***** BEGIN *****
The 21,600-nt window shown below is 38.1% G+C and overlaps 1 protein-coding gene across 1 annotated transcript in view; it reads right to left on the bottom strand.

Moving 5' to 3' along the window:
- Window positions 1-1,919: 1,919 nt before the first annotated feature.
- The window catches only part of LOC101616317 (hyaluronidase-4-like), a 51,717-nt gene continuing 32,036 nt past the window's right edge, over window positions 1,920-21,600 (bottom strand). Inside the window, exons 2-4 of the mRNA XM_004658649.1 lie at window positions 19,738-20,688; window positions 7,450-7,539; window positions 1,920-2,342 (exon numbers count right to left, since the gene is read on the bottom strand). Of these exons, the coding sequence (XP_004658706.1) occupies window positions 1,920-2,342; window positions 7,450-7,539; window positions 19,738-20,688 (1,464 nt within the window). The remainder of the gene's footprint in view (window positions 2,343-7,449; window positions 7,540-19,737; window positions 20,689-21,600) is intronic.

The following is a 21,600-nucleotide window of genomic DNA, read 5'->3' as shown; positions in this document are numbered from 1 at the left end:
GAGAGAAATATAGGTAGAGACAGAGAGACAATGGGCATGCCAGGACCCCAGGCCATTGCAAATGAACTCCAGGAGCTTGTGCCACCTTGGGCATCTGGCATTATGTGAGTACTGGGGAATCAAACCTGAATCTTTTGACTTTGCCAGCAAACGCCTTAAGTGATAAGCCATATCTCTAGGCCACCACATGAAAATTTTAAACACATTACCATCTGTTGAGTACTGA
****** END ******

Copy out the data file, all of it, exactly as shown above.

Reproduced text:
The 21,600-nt window shown below is 38.1% G+C and overlaps 1 protein-coding gene across 1 annotated transcript in view; it reads right to left on the bottom strand.

Moving 5' to 3' along the window:
- Window positions 1-1,919: 1,919 nt before the first annotated feature.
- The window catches only part of LOC101616317 (hyaluronidase-4-like), a 51,717-nt gene continuing 32,036 nt past the window's right edge, over window positions 1,920-21,600 (bottom strand). Inside the window, exons 2-4 of the mRNA XM_004658649.1 lie at window positions 19,738-20,688; window positions 7,450-7,539; window positions 1,920-2,342 (exon numbers count right to left, since the gene is read on the bottom strand). Of these exons, the coding sequence (XP_004658706.1) occupies window positions 1,920-2,342; window positions 7,450-7,539; window positions 19,738-20,688 (1,464 nt within the window). The remainder of the gene's footprint in view (window positions 2,343-7,449; window positions 7,540-19,737; window positions 20,689-21,600) is intronic.

The following is a 21,600-nucleotide window of genomic DNA, read 5'->3' as shown; positions in this document are numbered from 1 at the left end:
GAGAGAAATATAGGTAGAGACAGAGAGACAATGGGCATGCCAGGACCCCAGGCCATTGCAAATGAACTCCAGGAGCTTGTGCCACCTTGGGCATCTGGCATTATGTGAGTACTGGGGAATCAAACCTGAATCTTTTGACTTTGCCAGCAAACGCCTTAAGTGATAAGCCATATCTCTAGGCCACCACATGAAAATTTTAAACACATTACCATCTGTTGAGTACTGA